Reinventing Copy and Paste

There’s been a lot of conversation lately about reinventing desktop office applications on the web. The first (and sometimes second) versions of all the stalwarts are out there: Word processors, spreadsheets, databases. I can think of Writely and Writeboard and NumSum and JotSpot and of course there’s dozens of others if you go out and do some research. (Good roundups and good analyses abound.)

But I spent a lot of time watching, learning about, and customizing office applications the first time they were rapidly evolving and picking up steam. I even made a living for a few years building on top of them. And there’s some mistakes being made by this generation of web apps that I hope get corrected.

We can all learn a lot of lessons from the history of DDE/OLE/ OLE3/COM /ActiveX/DCOM /COM+ (you can start reading up on Wikipedia to get some background) and how we went from everyone using best-of-breed standalone apps to one integrated, nearly monolithic Office.
The Holy Grail

It basically all started with copy and paste. People who never spent a lot of time in singletasking, character-mode operating environments like the DOS command line don’t recall that simply copying-and-pasting information between apps was difficult at the time. And part of the revelation of Windows for mainstream users (or Mac, for leading-edge tech fans), was being able to easily share data in that way. This was different than what Unix users were used to with the command-line pipe, or from what most applications do with feeds today, in allowing structured information flows between applications.

There’s a desire to combine data from different sources in an arbitrary way, and to have the user interface display the appropriate tools for whatever context you’re in. The dominant model here, probably because of the influence of the early PARC demos, is to have toolbars or UI widgets change depending on what kind of content you’re manipulating. Microsoft was really into this in the early 90s with OLE2, where your Word toolbars would morph into Excel toolbars if you double-clicked on an embedded spreadsheet. It was ungainly and ugly and slow, especially if you had less than an exorbitant 8MB of RAM, but the idea was pretty cool.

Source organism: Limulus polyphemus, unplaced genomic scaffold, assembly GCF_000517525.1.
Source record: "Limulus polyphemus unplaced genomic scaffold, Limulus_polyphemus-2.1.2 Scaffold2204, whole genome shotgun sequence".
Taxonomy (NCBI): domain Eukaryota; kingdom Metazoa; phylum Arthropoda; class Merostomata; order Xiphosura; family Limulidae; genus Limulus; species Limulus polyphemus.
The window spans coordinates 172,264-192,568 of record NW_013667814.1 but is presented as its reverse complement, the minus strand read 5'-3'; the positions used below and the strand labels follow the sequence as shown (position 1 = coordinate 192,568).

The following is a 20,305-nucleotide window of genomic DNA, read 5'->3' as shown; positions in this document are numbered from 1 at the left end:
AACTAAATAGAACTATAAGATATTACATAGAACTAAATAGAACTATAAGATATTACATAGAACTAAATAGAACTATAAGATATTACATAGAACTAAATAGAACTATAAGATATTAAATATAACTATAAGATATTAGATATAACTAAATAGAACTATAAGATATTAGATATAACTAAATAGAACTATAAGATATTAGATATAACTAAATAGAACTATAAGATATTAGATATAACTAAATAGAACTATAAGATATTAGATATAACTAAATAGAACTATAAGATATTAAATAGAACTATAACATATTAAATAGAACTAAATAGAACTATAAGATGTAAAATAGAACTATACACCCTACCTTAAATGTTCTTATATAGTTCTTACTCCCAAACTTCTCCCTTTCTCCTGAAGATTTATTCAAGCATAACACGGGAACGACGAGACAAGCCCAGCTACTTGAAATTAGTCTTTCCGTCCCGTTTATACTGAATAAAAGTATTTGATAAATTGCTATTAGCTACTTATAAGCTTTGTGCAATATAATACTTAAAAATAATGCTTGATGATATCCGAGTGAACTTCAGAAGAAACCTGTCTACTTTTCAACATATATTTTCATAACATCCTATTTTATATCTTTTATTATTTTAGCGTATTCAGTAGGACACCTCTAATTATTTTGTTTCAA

And it still is. People are so focused on data formats and feeds that they’re ignoring consensus around UI interoperability. The Atom API and Metaweblog API give me a good-enough interface if I want to treat a discrete chunk of information (like a blog post) as an undifferentiated blob. But all the erstwhile spec work around microformats and structured blogging (I forget which one is for XML and which one’s for XHTML) doesn’t seem to have addressed user experience or editing behaviors.

All of this is a long winded way of saying, we don’t have much beyond copy and paste right now. If I want to put a NumSum or JotSpot spreadsheet into a Writeboard document, I basically can’t do it. Maybe I can do it if all the apps are made by the same vendor and are made available as part of a suite, but we had that with Halfbrain seven years ago.